SP: That's a good question. I have always wanted to work with others in a collaborative way. My problem has been finding people who are as committed as I am, can play really well and can see the same vision. On the other hand it's not easy to get what's in your head and heart out in a way that others can reproduce what you are after. It's probably easier to do it yourself but then you lack other perspectives. So I am divided on it from a writing perspective and to some degree from a recording perspective.

If you think about it, classical composers do it all themselves then get musicians to play their music. That's one way to approach it I suppose.

Of course I would love to have some like minded and talented musicians to play with live.

RH: What is your favorite song, series of songs or concept album (by any band) that tells a story?

SP: Wow that's hard. I am an old Rush fan and I always loved the Hemispheres album. The story actually starts with a song off the previous album, "A Farewell To Kings" called "Cygnus X-1" then continues on the full side 1 (from the vinyl days) of Hemispheres. Then there's the old Todd Rundgren album with the so-called electric fairy tale "Singring and the Glass Guitar" but I am probably getting too obsure for you now. lol

RH: In the future, will you produce any story songs yourself?

SP: I'm not sure. I have always liked the fantasy story type of thing and have thought about it in the past. It's a bit more for the more progressive genres I think but that doesn't mean I won't explore it if I get inspired in that direction. I think it would be a lot more work to put it all together but it would be worth it.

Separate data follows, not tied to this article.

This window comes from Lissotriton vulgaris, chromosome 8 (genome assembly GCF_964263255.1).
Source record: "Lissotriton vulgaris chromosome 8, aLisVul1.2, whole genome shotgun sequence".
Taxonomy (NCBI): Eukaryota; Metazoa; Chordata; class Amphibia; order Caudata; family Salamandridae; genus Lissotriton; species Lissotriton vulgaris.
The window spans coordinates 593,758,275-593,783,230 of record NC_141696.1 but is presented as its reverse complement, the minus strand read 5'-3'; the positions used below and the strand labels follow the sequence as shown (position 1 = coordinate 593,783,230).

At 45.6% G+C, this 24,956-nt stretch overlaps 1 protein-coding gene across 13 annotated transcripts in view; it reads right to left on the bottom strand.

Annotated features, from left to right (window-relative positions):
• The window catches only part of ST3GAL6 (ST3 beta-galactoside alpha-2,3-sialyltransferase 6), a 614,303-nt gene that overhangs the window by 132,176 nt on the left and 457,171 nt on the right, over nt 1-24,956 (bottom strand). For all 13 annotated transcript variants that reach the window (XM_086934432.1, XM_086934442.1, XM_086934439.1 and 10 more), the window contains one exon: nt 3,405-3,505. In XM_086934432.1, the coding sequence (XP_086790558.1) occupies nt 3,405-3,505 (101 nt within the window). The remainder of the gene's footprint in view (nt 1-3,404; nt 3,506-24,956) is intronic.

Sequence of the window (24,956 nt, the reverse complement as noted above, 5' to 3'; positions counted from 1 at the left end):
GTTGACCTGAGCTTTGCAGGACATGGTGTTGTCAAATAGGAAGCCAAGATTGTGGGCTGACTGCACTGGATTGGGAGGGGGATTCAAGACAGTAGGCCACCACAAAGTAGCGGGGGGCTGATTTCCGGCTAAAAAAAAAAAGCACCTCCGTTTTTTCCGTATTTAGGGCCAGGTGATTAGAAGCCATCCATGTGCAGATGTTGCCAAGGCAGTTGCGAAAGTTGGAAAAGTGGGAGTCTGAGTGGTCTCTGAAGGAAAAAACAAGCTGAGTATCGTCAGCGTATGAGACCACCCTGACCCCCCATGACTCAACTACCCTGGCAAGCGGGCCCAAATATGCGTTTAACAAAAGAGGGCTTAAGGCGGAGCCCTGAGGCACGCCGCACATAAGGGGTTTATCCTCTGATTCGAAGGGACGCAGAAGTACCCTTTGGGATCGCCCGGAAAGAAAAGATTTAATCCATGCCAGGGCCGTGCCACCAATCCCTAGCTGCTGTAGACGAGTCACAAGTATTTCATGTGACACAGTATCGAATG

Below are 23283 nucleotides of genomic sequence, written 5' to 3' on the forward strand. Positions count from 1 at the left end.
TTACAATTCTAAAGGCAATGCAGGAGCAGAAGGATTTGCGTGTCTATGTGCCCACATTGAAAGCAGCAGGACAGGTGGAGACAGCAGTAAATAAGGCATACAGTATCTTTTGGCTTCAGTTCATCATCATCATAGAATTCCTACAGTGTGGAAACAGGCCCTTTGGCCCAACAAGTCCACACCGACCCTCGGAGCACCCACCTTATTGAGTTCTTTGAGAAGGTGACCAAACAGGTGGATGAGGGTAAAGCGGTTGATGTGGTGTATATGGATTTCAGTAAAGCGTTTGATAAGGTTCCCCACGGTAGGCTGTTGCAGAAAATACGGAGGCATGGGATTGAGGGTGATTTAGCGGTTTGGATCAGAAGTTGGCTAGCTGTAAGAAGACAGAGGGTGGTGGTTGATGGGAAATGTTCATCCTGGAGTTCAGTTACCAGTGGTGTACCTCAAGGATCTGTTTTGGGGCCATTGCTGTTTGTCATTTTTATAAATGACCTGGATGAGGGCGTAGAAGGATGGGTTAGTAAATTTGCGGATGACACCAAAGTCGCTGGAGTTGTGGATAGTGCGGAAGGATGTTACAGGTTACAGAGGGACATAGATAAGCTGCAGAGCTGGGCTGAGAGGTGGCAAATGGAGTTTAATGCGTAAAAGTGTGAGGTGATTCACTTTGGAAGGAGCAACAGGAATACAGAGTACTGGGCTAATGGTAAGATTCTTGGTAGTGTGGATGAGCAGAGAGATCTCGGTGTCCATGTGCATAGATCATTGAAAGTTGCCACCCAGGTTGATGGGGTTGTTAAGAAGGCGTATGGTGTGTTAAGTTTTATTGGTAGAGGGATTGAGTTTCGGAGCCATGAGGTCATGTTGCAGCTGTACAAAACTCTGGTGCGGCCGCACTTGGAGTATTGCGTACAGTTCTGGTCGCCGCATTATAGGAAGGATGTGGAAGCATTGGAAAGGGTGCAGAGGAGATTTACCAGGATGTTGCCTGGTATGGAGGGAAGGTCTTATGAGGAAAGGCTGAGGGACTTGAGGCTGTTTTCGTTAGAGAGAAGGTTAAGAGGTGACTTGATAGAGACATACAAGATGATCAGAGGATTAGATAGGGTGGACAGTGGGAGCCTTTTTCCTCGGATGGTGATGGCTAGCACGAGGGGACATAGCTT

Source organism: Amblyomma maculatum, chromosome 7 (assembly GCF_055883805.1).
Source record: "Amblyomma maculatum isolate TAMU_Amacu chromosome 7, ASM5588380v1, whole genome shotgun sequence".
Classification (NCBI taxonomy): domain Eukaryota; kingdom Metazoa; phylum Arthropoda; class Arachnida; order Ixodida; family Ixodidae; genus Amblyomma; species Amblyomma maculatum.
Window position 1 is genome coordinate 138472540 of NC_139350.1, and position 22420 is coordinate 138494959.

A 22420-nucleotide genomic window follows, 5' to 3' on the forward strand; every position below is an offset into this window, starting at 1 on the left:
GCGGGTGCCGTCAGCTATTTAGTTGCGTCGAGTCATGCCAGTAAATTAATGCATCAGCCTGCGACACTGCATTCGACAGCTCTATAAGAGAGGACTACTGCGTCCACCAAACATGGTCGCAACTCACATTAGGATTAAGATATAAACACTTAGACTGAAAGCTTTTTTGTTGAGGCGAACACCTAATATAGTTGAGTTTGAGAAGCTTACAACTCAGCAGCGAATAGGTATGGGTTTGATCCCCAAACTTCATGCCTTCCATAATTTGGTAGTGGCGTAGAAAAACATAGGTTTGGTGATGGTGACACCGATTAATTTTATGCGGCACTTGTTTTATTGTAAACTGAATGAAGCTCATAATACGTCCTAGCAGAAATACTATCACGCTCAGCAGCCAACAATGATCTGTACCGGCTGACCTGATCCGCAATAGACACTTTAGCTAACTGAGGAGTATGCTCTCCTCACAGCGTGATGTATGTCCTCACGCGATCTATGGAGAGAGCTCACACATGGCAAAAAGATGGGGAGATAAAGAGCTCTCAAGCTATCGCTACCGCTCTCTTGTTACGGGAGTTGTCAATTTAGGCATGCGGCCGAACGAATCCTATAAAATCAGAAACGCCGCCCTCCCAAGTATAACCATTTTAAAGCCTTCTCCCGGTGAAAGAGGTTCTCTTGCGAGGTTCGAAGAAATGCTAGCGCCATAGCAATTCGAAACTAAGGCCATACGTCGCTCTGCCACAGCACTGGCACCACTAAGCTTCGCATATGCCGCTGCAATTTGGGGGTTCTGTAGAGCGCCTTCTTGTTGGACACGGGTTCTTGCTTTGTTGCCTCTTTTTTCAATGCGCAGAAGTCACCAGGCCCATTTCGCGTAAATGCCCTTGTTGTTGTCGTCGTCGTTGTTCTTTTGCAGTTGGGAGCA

RH: What exactly do you do for a living, and how does it compete with writing and performing music?

SP: I do computer work, from software development to systems integration, mostly server-based stuff. Of course I would like to work out of that and more and more into deriving a living from my music. It's not only a passion it's a calling so why shouldn't I be able to make a living at it. That's how I see it anyways.

RH: What are your dreams for the future of Crowned Warrior?

SP: I am taking a step by step approach. I am finally getting some music out there, mostly to get some feedback and see if what I am hearing, feeling and writing generates any interest, which it has. That makes me want to work all that much harder to put together an album of material that I can be proud of and can hopefully reach some people that may be searching for something more to life.

Beyond that I don't know because I think each step is built on the previous step so I won't know until I get there.

RH: What’s your favorite brand of soda?

SP: I don't really drink much in the way of soda but if I had to pick it would be A&W Root Beer.


Thanks for reading, and don't forget to check out Crowned Warrior on RevebNation!

Reuben Horst